Friday, 14 July 2006
Link Between Crime and Poverty Reports, Says Union
There is a direct link between a Ministry of Development standard of living report and a treasury report showing the increasing cost of crime, says the National Distribution Union.
National Secretary Laila Harre says that reducing poverty through a decent standard of living for beneficiaries and low-paid workers is one of the most important forms of crime prevention.
“Poverty and under-employment are root causes of crime,” says Ms Harre. “The higher the standard of living and the more people feel they have a stake in society, the less crime they commit. Companies, who marginalise workers through low wages, casualisation, or unequal treatment because of age, contribute to the problem and everyone pays.”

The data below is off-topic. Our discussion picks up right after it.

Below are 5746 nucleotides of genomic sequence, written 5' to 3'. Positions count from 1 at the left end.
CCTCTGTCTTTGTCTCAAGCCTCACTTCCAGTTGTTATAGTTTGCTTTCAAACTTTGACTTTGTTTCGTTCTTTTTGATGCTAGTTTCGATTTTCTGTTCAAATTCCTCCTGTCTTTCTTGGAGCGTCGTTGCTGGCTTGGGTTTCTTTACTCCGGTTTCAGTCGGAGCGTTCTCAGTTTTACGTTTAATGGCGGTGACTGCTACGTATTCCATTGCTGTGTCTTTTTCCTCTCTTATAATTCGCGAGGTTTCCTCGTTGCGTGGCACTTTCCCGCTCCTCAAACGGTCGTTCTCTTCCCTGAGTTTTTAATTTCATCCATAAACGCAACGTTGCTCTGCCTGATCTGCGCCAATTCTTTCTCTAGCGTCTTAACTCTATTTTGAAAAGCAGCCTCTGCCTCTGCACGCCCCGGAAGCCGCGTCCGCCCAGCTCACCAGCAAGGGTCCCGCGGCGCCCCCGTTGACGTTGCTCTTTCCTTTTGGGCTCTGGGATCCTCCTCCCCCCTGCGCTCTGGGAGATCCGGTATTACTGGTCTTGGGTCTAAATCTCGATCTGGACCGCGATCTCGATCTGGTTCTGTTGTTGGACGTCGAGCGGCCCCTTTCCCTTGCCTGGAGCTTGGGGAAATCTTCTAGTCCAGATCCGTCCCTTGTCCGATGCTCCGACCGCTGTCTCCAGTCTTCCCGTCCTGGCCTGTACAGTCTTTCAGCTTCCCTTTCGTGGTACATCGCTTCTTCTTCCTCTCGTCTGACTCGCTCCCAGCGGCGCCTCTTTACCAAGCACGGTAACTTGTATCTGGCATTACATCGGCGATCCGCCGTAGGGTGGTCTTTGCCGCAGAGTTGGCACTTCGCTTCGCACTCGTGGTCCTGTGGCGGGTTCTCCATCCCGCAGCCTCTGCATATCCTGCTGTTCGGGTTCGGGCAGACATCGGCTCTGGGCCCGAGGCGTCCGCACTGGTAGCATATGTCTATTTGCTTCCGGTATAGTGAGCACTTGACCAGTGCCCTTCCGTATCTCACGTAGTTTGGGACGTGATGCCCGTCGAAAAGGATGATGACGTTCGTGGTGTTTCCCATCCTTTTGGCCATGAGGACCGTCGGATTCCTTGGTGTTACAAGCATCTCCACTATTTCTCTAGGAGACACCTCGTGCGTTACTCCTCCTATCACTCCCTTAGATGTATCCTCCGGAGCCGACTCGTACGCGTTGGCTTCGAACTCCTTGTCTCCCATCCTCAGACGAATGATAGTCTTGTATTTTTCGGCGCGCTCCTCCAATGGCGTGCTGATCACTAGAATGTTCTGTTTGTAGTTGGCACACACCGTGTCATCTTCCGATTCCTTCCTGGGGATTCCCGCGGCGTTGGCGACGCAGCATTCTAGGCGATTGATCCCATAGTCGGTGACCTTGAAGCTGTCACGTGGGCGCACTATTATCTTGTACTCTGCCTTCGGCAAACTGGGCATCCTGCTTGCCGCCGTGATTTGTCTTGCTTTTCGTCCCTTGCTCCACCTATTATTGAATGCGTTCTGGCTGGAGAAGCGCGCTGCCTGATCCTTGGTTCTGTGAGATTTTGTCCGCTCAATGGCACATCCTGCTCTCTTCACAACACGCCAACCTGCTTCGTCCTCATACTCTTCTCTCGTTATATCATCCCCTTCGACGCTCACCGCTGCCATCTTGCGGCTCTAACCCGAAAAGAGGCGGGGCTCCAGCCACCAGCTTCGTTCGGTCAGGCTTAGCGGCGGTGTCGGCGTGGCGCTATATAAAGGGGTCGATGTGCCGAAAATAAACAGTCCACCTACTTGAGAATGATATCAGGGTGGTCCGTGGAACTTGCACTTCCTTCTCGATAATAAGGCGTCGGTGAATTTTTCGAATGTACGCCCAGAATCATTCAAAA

“Rather than seeing the cost per prisoner increasing beyond $58,604 a year , we should be seeing a significant increase in the annual earnings of minimum wage workers up from $21,320  and $10,660 for beneficiaries .”
Ms Harre said that the ethnic dimensions of economic injustice are shown in the increasingly disproportionate number of Maori and Pacific Islanders re-offending and in imprisonment, and under-employment, low paid jobs and severe hardship.
“Justice is about more than sentencing, it’s about economic justice and how we deal with the root causes of crime to create a fairer society for everyone,” she concluded.
 Based on the cost per prisoner per day of $161.91. Corrections Department Annual Report (2004-2005), http://www.corrections.govt.nz/public/news/statutory-reports/annualreport/annual-report-2004-2005/part-1/measuring-outcomes.html#figure-1
 Based on the adult minimum wage of $10.25 working 40 hours for 52 weeks.
 Based on the average weekly earning of $205 for a beneficiary. New Zealand Income Survey, June 2005 quarter: http://www2.stats.govt.nz/domino/external/pasfull/pasfull.nsf/web/Hot+Off+The+Press+New+Zealand+Income+Survey+June+2005+quarter?open